I always ‘strut’ or ‘sashay’ into the room in articles,” said supermodel Coco Rocha, laughing about the typical opening to articles written about her. “You should say that I ‘vogued.’”
In fact, she simply walked into the room for breakfast at Soho House but she made an entrance nonetheless. Every inch the supermodel, Ms. Rocha’s lips were a deep hue, her eyes smoky and her razor sharp cheekbones set off by an equally short bob haircut with blunt bangs. It was an aggressive look considering the early hour (although she undoubtedly had a full day of meetings ahead of her) and it was enhanced by Ms. Rocha’s signature androgynous style. She wore cropped, black leather pants by fellow model Irina Lazareanu and a menswear-inspired blouse by Marissa Webb, topped with a black Mango blazer. The look was finished off by strappy black sandals and plenty of heavy jewelry. But her most noticeable feature was the genuine warmth that she radiated—the smile and glow of an expectant mother despite the invisibility of her barely three-month-old baby bump.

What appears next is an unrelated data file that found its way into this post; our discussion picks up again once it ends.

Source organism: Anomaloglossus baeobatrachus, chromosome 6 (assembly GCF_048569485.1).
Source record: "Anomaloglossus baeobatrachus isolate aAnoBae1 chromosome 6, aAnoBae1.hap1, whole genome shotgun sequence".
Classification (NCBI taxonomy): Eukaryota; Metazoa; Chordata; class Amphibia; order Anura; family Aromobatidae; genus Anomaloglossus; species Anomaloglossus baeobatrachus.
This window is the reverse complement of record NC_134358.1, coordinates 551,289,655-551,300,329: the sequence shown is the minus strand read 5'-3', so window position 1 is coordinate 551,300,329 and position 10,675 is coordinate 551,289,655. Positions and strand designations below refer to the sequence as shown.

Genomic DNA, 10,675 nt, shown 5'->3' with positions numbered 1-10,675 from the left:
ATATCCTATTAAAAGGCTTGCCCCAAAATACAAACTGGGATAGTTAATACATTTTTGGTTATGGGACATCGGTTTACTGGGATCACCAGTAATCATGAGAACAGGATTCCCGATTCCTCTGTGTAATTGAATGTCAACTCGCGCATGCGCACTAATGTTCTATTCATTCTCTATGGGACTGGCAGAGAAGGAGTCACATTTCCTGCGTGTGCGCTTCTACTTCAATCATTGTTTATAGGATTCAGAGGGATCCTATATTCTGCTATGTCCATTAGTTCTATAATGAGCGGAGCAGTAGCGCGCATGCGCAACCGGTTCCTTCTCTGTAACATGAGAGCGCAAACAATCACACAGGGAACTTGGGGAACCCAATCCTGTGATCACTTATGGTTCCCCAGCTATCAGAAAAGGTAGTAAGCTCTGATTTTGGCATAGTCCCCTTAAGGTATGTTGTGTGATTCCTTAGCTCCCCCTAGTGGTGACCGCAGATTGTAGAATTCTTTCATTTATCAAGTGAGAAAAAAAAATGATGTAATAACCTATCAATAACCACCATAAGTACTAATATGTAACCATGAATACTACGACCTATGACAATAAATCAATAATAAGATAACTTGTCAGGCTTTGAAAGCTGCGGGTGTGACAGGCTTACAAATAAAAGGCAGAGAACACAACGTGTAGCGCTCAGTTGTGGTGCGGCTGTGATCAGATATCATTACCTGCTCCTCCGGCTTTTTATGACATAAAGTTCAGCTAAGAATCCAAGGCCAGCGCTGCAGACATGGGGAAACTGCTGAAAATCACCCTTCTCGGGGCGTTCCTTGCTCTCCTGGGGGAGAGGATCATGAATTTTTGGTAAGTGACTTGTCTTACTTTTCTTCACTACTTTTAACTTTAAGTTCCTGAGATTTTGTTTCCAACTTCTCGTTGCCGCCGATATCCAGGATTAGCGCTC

Voguing would have been an appropriate entrance for a model dubbed the “queen of posing” for her extraordinary ability to strike a seemingly endless series of creative poses in record time—now immortalized in her new book The Study of Pose. A hefty tome of more than 2,000 pages, The Study of Pose is a collaboration with photographer Steven Sebring who used brand new technology to capture Ms. Rocha three dimensionally in 1,000 poses. It is a worthy tribute to the reputation Ms. Rocha has built over the last decade for elevating modeling to an art form.
An industry veteran at the age of 26, Ms. Rocha was discovered at the age of 15 at an Irish dance competition in her hometown of Vancouver. By 2004, she had signed with a modeling agency in New York and got her big break when shot by Steven Meisel for the cover of Vogue Italia in 2006. Then, in February 2007, she hit star status after doing an Irish jig down the runway for Jean Paul Gaultier in Paris—an event so iconic it is referred to simply as the “Coco moment.”